How big a problem are these gag clauses and clawbacks? A study by researchers at the USC Schaeffer Center for Health Policy and Economics found that in 2013, nearly a quarter (23%) of filled prescriptions involved a patient copayment that exceeded the reimbursement paid by the insurer by more than $2, and total overpayments exceeded $135 million.[3] This money came from the pocketbooks of patients who had prescription drug coverage and didn’t know they could save money by not using their coverage.

State Action to Prevent Patients from Paying More Than the Cash Price

As consumers became more aware of the issue, insurance companies and PBMs faced intense public outcry against these practices and multiple lawsuits.[4] In addition, both state and federal lawmakers considered legislation to ban gag clauses or prohibit clawbacks. Prior to 2016, only two states (Maryland and Texas) prohibited clawbacks, and no state explicitly banned gag clauses in contracts between PBMs and pharmacies. In 2016 and 2017, 5 more states[5] joined Maryland and Texas, as legislative solutions to these practices gained significant momentum.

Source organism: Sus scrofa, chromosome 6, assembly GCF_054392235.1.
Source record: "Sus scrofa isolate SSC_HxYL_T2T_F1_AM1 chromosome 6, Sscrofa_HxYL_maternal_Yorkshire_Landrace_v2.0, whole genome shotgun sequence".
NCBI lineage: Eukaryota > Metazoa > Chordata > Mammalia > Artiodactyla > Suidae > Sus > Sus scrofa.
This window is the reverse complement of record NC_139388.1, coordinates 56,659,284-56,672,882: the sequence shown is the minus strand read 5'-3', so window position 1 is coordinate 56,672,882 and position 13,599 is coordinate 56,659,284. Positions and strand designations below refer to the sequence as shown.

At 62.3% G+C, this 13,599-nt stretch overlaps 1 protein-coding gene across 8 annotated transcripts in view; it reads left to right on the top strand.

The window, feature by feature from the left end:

In the 2018 legislative session, 34 states considered bills, and 18 states passed new laws, to address these issues (see Map and Table 1). Some of the laws, like SB 141 in South Dakota, outlaw any contract terms that prohibit or penalize a pharmacist or pharmacy for providing cost-sharing information on the amount a covered individual may pay for a particular prescription drug. Others, like SB 208 in Utah, target clawbacks and provide that PBMs may not require an insured patient to pay, for a covered prescription drug, more than the lesser of: (a) the applicable cost share of the prescription drug being dispensed; or (b) the retail price of the drug without prescription drug coverage. Finally, others like HB 2107 in Arizona, prevent both gag clauses and clawbacks. Currently, 24 states have prohibitions on gag-clauses, of which 18 also prohibit clawbacks, with pending legislation in 7 more states (see table 1). As momentum builds in state legislatures to prohibit these practices, at the federal level, the Senate Health Committee also approved a bill banning gag clauses.[6] It appears likely that all patients may soon be protected from exorbitant fees when the cash price for their prescription is less than their standard insurance co-pay.